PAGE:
Car Insurance Rates by State

The 5 Cheapest and 5 Most Expensive States for Car Insurance

Car insurance premiums vary by state based on several factors. The three main factors include state regulations, population density, and taxation. States that require higher minimum coverage will have higher auto insurance premiums. Midwestern states typically have lower car insurance rates because the risk of accidents with lower population densities. Lastly, some states tax auto insurance policies, and the cost of insurance varies with the level of taxation.

The following list details the top five cheapest and the top five most expensive states for car insurance premiums based on the CarInsurance.com Premium Index for 2011.

Top 5 Cheapest States for Car Insurance

  1. Iowa: The state of Iowa’s average auto insurance premium in 2011 was $1,014. This is $525 cheaper than the national average of $1,539. It makes sense that Iowa tops the list for the cheapest car insurance in the United States because the state has a very low population density, and the required insurance liability limits are low.
  2. Hawaii: The state of Hawaii’s average auto insurance premium in 2011 was $1,120, $419 cheaper than the national average premium. Hawaii has a fairly dense population, but fewer residents own cars than the national average. Additionally, the state requires very low insurance liability limits.
  3. Maine: The state of Maine’s average auto insurance premium in 2011 was $1,129, $410 cheaper than the national average premium. Maine residents enjoy low car insurance premiums due to several reasons. Many drivers receive discounts for taking accident prevention courses, and the state’s drivers report low mileage, few uninsured drivers, and little highway traffic congestion.
  4. Idaho: The state of Idaho’s average auto insurance premium in 2011 was $1,156, $383 cheaper than the national average auto insurance rate. It is no surprise that Idaho’s insurance policies are lower than average because Idaho has one of the lowest population densities in the United States. It also helps that Idaho does not require drivers to purchase Personal Injury Protection.
  5. Wisconsin: The state of Wisconsin’s average auto insurance premium in 2011 was $1,167, $372 cheaper than the national average auto insurance rate. Wisconsin has a slightly higher population density than the national average, but its lower insurance rates may be due to the state’s regulations regarding insurance coverage since state does not require liability, collision or comprehensive insurance.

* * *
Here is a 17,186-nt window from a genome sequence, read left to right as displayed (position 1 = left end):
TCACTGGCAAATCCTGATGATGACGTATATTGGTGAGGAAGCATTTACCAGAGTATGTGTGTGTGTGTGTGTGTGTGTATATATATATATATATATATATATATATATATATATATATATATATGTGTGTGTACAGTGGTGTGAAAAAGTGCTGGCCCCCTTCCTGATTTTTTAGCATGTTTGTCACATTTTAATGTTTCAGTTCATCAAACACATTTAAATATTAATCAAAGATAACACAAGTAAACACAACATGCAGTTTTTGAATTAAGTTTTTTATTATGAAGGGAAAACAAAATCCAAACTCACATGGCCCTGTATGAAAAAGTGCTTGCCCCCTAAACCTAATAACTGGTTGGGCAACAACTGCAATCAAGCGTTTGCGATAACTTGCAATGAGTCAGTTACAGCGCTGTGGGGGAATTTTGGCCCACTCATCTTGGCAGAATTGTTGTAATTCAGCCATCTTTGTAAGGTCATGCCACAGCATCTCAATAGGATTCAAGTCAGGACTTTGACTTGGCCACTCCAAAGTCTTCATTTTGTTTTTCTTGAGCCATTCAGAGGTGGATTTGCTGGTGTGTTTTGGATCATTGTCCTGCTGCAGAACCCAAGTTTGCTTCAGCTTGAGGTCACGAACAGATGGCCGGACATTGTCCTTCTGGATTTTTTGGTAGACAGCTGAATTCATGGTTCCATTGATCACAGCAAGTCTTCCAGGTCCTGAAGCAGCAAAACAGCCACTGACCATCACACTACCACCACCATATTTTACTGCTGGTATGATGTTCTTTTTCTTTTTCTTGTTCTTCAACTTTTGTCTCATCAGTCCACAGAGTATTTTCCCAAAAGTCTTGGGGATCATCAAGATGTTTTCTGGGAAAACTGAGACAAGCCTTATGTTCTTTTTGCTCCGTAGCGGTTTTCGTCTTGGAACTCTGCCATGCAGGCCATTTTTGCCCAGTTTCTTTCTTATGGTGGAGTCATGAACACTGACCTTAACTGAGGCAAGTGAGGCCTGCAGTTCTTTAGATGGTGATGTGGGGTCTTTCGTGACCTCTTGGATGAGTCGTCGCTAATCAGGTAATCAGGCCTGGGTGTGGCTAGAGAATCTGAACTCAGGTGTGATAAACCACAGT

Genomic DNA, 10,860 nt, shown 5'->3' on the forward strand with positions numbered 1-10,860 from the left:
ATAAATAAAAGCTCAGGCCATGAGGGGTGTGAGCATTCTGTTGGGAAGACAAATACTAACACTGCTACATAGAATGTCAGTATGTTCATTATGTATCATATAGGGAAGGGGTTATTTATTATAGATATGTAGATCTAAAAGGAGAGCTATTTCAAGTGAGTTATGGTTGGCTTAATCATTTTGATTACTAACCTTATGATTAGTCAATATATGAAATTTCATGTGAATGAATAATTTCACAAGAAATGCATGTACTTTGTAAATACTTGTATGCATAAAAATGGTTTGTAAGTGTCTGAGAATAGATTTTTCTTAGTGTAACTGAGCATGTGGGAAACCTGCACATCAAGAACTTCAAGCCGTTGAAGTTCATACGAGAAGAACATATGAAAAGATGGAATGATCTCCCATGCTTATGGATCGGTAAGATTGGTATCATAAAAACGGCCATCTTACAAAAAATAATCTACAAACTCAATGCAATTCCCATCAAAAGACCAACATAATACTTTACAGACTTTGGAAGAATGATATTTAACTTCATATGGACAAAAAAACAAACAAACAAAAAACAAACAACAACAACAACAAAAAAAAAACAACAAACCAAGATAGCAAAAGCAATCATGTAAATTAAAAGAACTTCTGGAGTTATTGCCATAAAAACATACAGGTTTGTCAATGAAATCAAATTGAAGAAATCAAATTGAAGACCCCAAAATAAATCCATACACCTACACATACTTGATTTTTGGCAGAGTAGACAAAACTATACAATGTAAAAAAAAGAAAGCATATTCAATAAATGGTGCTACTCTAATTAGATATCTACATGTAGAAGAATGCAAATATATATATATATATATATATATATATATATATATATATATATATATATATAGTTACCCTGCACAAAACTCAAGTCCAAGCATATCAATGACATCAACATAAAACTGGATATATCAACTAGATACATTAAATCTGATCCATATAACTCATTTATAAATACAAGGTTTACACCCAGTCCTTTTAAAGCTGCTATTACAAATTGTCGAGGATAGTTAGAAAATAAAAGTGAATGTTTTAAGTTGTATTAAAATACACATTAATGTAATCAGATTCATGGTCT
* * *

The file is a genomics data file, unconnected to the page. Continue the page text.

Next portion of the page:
Top 5 Most Expensive States for Car Insurance

  1. New Jersey: The state of New Jersey’s average auto insurance premium in 2011 was $2,479, $940 more than the national average of $1,539. According to City-Data.com, New Jersey ranks as the most densely populated state in the country, so it is no surprise that it also ranks as the most expensive state in the country for car insurance.
  2. New York: The state of New York’s average auto insurance premium in 2011 was $2,380, $841 more than the national average auto insurance premium. The high rates are most likely due to population density and state regulations. New York has a high population density, and the state requires liability insurance, no fault personal injury protection, and uninsured motorist coverage.
  3. Washington, D.C.: The average 2011 auto insurance premium in Washington, D.C. was $2,282, $743 more than the national average auto insurance rate. The high insurance premiums are due to the heavy traffic in the region. Additionally, tourism is high, and there are many uninsured visitors on Washington, D.C.’s roads. The region requires high minimum coverage for bodily injury liability, property damage liability, and uninsured motorist protection.
  4. Rhode Island: The state of Rhode Island’s average auto insurance premium in 2011 was $2,279, $740 more than the national average auto insurance premium. Rhode Island is very densely populated, and the state requires uninsured motorist protection. Additionally, the state requires high minimum liability coverage for bodily injury and property damage protection.
  5. Delaware: The state of Delaware’s average auto insurance premium in 2011 was $2,203, $664 more than the national average auto insurance rate. The high rates are likely due to the state’s high population density and its popularity for drivers traveling from New York City or Philadelphia to Washington, D.C. Additionally, Delaware is a no-fault state. This means that Delaware residents are required to carry personal injury protection.